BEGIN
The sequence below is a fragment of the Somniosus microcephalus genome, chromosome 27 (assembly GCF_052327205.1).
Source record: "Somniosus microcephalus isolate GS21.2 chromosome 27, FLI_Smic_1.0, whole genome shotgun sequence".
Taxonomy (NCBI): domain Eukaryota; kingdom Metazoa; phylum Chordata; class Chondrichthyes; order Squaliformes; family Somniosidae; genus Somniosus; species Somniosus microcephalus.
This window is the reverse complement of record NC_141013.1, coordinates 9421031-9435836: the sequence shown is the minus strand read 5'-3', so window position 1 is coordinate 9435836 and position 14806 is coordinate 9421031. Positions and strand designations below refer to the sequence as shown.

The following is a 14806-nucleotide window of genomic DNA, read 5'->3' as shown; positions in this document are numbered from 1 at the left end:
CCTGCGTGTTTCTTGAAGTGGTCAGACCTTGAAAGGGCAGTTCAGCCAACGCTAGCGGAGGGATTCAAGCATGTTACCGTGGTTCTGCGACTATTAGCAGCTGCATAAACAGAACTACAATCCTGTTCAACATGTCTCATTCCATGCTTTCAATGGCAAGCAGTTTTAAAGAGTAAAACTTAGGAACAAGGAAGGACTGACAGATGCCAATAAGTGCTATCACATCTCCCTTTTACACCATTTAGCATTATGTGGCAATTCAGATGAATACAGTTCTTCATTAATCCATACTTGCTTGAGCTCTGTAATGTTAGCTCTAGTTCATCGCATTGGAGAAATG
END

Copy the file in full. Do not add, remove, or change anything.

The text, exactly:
The sequence below is a fragment of the Somniosus microcephalus genome, chromosome 27 (assembly GCF_052327205.1).
Source record: "Somniosus microcephalus isolate GS21.2 chromosome 27, FLI_Smic_1.0, whole genome shotgun sequence".
Taxonomy (NCBI): domain Eukaryota; kingdom Metazoa; phylum Chordata; class Chondrichthyes; order Squaliformes; family Somniosidae; genus Somniosus; species Somniosus microcephalus.
This window is the reverse complement of record NC_141013.1, coordinates 9421031-9435836: the sequence shown is the minus strand read 5'-3', so window position 1 is coordinate 9435836 and position 14806 is coordinate 9421031. Positions and strand designations below refer to the sequence as shown.

The following is a 14806-nucleotide window of genomic DNA, read 5'->3' as shown; positions in this document are numbered from 1 at the left end:
CCTGCGTGTTTCTTGAAGTGGTCAGACCTTGAAAGGGCAGTTCAGCCAACGCTAGCGGAGGGATTCAAGCATGTTACCGTGGTTCTGCGACTATTAGCAGCTGCATAAACAGAACTACAATCCTGTTCAACATGTCTCATTCCATGCTTTCAATGGCAAGCAGTTTTAAAGAGTAAAACTTAGGAACAAGGAAGGACTGACAGATGCCAATAAGTGCTATCACATCTCCCTTTTACACCATTTAGCATTATGTGGCAATTCAGATGAATACAGTTCTTCATTAATCCATACTTGCTTGAGCTCTGTAATGTTAGCTCTAGTTCATCGCATTGGAGAAATG